Accident reports are historical records only citing facts, while accident investigations go deeper to find the root cause and make improvements. Businesses that stop rising workers’ compensation costs have an effective accident investigation process that discovers the root cause of the problem. Unless the root cause is discovered, recommendations for improvement will remain fruitless. Again, training proves beneficial because a supervisor skilled in incident analysis is a better problem solver for all types of production-related issues, not just safety.

All accidents should be investigated to find out what went wrong and why. Some may suggest investigating every accident is a bit over the top and only those that incur significant costs are worthy of scrutiny. But ask yourself this question: If you only investigated serious quality concerns instead of every little deviation, would your quality program still be effective? Companies with solid quality programs investigate and resolve every deviation from quality standards.

If your emphasis is only on those incidents that have to be recorded on the OSHA 300 log, you close your eyes to the biggest accident category: first aid-only incidents. Many companies get upset about recordables or lost time accidents because of the significant costs involved, but they don’t realize that the small costs and high numbers of first aid-only incidents really add up.

Statistics show that for every 100 accidents, 10 will be recordable and one a lost-time incident. If you investigate only recordables or lost time accidents, 89 go unnoticed. Would you consider a quality program that allows an 89% failure rate successful? Reducing serious accidents means you must reduce your overall rate of all accidents – including first aid-only incidents. That only happens when every incident is fully investigated to find the root cause, and remedial actions are identified and integrated into the daily operation.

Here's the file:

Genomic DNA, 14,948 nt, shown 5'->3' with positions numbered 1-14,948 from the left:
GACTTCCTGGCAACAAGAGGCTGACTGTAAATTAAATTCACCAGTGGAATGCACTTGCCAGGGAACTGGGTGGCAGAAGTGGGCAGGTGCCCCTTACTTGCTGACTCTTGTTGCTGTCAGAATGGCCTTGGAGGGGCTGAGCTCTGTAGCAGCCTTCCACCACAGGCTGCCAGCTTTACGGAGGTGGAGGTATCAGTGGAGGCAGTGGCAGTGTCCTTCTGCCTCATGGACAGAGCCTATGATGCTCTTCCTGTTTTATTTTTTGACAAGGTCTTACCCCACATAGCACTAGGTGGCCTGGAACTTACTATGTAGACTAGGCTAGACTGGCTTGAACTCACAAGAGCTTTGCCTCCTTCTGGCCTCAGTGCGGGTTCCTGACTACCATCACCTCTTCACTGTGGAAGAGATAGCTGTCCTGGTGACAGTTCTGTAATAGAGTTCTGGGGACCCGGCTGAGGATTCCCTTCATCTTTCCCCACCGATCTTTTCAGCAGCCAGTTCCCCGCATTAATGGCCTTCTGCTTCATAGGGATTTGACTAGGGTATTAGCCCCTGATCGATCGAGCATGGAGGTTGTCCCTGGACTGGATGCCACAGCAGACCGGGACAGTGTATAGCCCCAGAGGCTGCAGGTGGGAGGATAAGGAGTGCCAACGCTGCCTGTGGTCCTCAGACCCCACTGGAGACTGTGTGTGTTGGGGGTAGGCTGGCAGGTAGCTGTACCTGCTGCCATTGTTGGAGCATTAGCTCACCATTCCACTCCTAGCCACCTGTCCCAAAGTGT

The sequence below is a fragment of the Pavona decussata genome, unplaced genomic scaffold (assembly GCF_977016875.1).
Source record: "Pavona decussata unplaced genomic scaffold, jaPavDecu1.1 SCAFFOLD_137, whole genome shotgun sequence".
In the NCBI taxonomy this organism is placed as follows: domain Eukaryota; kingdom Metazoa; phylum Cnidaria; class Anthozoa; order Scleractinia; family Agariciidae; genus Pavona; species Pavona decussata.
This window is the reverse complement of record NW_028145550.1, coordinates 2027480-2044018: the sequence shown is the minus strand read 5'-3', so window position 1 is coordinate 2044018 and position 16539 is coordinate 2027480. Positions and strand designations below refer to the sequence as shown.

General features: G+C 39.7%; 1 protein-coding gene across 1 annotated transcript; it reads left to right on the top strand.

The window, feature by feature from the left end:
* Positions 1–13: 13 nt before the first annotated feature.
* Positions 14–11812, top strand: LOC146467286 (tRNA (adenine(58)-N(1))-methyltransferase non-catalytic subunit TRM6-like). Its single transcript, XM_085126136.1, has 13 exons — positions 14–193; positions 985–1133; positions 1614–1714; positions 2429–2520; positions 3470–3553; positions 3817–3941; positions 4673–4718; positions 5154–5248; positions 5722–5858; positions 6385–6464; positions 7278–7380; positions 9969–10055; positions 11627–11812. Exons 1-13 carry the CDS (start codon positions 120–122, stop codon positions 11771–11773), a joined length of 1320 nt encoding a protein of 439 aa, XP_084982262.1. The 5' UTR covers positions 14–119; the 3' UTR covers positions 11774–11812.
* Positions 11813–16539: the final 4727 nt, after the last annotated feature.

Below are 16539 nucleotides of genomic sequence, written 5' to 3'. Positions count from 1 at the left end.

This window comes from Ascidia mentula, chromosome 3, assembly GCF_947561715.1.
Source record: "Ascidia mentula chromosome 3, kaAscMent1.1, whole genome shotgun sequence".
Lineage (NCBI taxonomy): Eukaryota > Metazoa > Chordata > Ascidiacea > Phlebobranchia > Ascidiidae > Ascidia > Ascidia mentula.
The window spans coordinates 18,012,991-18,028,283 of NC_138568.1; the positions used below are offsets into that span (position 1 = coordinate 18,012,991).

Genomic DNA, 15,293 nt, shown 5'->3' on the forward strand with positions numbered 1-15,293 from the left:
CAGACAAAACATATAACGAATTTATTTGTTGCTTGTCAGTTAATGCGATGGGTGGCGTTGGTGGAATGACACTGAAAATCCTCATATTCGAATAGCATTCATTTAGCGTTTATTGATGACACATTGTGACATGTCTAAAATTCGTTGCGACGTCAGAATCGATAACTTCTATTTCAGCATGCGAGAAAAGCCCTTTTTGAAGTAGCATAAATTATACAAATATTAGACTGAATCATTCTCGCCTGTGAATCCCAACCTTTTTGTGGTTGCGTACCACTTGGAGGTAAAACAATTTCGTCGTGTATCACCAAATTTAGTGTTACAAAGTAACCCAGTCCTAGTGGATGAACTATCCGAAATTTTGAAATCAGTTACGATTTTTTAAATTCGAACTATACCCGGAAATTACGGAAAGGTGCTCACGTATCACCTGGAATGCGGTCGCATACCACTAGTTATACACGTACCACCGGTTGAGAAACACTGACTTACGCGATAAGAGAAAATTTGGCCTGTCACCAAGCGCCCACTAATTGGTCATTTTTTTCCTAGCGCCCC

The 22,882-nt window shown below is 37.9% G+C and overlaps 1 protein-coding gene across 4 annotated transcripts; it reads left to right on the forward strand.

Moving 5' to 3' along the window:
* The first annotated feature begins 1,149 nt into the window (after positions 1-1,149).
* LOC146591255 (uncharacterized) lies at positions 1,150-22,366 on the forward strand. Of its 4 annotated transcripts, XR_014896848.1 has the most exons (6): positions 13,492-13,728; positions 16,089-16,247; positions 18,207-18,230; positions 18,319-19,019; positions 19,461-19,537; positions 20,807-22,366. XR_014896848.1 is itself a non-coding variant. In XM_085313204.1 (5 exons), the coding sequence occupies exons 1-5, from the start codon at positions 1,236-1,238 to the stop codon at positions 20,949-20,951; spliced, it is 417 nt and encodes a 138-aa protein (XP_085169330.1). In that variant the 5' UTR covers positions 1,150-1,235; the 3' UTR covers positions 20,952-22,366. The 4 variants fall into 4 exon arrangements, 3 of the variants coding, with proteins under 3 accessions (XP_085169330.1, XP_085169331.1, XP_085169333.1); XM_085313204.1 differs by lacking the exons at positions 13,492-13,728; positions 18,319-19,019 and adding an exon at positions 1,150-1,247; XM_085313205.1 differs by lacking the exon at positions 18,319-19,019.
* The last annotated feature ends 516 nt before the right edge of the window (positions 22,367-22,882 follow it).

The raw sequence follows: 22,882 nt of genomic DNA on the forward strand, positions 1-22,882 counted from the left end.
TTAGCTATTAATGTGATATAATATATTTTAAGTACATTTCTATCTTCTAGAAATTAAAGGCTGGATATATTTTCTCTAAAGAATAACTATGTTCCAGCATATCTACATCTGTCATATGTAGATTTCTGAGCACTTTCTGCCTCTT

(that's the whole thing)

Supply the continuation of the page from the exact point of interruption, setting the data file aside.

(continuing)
Training and Auditing for Continuous Improvement

The final steps focus on training and auditing your program for continuous improvement. Training plays a significant role in safety and in reducing workers’ compensation costs. The goal of training is to develop competent people who have the knowledge, skill and understanding to perform assigned job responsibilities. Competence, more than anything else, will improve all aspects of your business and drive down costs. Supervisors must have the knowledge and ability to integrate every safety program into their specific areas of responsibility. Every employee must know what is expected of them when it comes to implementing safe work procedures. Once the programs are developed and implemented, they must be reviewed on a regular basis to make sure they are still relevant and effective.

This might require a significant change in how you manage your safety program, but if your workers’ compensation rates are high, it may be time to make this leap.

Tangible Benefits

  1. Studies indicate there is a return on investment and that companies see direct bottom-line benefits with a properly designed, implemented and integrated safety program.
  2. A competency-based safety program is compliant with OSHA requirements and therefore reduces the threat of OSHA fines.